Investors looking for better yields have gravitated toward riskier fixed income products after the Federal Reserve brought its benchmark interest rate to a near-zero level in 2008. Now, over four years after the onset of the financial crisis, regulators are concerned about liquidity and how difficult it will be for investors to cash out when interest rates rise.
Regulators concerned about liquidity in fixed income products
Bloomberg reported the Financial Industry Regulatory Authority is closely examining loan funds that offer float-rate coupons, which some believe offer protection from rising borrowing costs. FINRA’s recent moves indicate that regulators are concerned about the liquidity of fixed-income assets. The Financial Stability Board, the U.S. Securities and Exchange Commission and the International Monetary Fund have also expressed worry regarding the effect of rising interest rates. Kevin McPartland, head of research for market structure and technology at Greenwich Associates echoed these sentiments.
“Liquidity is an issue across all of fixed income,” said McPartland. “The landscape is very different than it’s ever been.”
“Look to invest in fixed income products that are not dramatically affected by a rise in interest rates.”
Short term maturities will be safer when rates rise
According to Zacks, notable bond investor Bill Gross gave advice to fixed income managers for the year ahead. Gross explained that a low interest rate environment is favorable for bonds, since bond values are inversely proportional to interest rates. In a comment on interest rate risk, he advised that economic growth alone will not be enough to shield investors from potential losses and instead they should look to invest in fixed income products that are not dramatically affected by a rise in interest rates.
“Do not look, therefore, for economic growth to be the magic elixir for 2015,” Gross said, according to Zacks. “Investors should be flexible and consider more liquid securities. Fixed income with shorter maturities is one starting place.”
Investors should consider liquidity and the time it takes to settle trades
Bloomberg noted that the time it takes investors to get in and out of funds is not significant compared to the time it takes to settle trades in underlying assets – namely loans. According to data compiled by the the Loan Syndications and Trading Association, it took 20 days on average to complete a loan trade in the three months ending in June 2014. In comparison, according to Moody’s Investors Service, redemption requests from mutual funds and exchange-traded funds were settled within three to seven days. The time difference between the two assets would be even more pronounced in a period of excessive selling by investors.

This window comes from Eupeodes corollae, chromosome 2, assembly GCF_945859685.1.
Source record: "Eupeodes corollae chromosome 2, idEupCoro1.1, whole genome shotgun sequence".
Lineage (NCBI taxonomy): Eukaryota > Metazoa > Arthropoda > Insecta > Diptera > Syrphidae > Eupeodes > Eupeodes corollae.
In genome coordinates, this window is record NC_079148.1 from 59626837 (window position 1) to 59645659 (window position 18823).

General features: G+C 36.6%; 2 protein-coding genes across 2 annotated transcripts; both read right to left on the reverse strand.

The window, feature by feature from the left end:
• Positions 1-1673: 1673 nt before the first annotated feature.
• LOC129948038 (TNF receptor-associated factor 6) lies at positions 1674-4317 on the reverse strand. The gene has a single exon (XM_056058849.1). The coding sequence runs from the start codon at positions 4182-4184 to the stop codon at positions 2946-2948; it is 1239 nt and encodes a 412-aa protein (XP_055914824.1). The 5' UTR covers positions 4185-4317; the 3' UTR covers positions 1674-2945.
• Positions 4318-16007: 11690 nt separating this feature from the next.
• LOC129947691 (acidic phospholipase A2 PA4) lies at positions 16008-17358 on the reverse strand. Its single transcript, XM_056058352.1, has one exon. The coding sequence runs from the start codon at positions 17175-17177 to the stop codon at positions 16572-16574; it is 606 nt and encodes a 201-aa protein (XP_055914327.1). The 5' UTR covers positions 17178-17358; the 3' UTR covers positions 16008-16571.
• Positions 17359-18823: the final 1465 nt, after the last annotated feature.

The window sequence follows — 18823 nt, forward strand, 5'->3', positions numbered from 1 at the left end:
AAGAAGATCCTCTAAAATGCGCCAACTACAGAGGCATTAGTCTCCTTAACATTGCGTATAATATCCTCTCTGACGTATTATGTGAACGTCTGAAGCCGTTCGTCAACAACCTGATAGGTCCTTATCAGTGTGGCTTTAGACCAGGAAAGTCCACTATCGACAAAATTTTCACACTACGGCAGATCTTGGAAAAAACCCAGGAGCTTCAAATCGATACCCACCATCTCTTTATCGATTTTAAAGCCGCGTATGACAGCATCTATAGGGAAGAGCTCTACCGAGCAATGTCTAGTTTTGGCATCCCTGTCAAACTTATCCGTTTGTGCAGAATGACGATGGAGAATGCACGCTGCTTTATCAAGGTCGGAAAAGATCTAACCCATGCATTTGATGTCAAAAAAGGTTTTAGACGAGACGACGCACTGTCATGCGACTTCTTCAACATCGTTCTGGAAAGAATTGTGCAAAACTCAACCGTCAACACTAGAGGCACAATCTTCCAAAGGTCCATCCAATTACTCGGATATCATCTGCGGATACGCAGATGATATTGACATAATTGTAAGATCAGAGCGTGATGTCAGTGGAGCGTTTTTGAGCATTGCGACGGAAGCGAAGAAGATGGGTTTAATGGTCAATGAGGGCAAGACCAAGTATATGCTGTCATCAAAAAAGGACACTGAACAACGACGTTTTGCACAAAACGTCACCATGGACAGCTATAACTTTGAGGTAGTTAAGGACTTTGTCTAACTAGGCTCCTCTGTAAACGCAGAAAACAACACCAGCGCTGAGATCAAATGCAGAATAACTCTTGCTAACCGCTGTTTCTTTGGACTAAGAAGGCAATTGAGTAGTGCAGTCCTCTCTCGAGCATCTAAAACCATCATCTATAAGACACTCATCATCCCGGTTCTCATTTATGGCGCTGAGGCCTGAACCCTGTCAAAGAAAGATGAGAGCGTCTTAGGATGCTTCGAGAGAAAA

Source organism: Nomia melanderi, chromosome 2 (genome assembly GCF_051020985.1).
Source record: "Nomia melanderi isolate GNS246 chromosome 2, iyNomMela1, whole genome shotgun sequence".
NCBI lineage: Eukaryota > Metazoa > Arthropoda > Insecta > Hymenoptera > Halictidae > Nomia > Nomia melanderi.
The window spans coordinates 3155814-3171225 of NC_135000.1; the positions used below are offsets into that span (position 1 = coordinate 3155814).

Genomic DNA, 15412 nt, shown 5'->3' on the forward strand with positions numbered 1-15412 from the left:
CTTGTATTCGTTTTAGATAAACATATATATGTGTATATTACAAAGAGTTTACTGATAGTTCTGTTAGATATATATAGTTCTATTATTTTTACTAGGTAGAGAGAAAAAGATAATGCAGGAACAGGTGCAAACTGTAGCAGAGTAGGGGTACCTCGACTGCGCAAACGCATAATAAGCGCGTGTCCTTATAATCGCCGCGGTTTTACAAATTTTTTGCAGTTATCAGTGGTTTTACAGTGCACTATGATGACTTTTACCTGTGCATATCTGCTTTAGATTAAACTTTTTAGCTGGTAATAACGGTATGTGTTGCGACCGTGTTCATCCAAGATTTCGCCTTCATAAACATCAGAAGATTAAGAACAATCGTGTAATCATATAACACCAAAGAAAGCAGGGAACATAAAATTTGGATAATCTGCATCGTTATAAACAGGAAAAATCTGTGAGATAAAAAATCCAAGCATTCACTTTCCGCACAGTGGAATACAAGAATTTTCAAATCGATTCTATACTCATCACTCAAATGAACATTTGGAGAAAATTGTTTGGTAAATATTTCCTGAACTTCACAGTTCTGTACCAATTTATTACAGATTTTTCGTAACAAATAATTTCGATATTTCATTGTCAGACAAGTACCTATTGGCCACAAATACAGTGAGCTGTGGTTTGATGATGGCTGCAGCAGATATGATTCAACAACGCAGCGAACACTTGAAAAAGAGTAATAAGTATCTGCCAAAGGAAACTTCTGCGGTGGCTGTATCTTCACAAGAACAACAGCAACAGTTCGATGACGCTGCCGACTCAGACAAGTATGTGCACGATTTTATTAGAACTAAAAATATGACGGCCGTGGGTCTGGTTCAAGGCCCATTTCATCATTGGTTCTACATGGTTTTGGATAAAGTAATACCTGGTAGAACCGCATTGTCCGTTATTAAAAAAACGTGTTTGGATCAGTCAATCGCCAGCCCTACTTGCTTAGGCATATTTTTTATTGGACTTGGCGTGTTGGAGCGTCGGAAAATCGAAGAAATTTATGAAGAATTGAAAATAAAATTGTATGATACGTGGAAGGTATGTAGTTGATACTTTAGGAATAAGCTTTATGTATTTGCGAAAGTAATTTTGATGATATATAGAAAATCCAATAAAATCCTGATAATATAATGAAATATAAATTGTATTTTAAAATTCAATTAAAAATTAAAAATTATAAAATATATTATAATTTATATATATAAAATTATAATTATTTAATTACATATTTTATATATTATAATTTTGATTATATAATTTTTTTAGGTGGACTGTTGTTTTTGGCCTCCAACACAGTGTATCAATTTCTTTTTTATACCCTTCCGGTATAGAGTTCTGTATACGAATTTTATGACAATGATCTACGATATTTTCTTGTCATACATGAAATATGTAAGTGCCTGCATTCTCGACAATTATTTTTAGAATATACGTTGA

“[Loan funds] could face liquidity challenges if a significant number of investors make redemption requests at the same time,” FINRA warned in a letter, reported the news source.
Regulators place emphasis on technology
Bloomberg reported that FINRA is launching a pilot program to examine the technology used for trading and execution platforms. The purpose of the study is to uncover whether brokers who use electronic platforms offer their clients the best prices in the market. Zacks pointed out that this year started on a down note, with benchmarks registering their biggest declines at the start of a year since 2008. It is timely that regulators want to ensure investors are getting market best prices and that technology systems help to accomplish this.
Ashish Shah, New York-based global head of credit strategies at Alliance Bernstein Holding LP, commented that electronic platforms facilitate asset managers in finding prices quickly.
“Everyone in the market is investigating the potential of electronic platforms that are emerging and how best to leverage those,” said Shah, according to Bloomberg.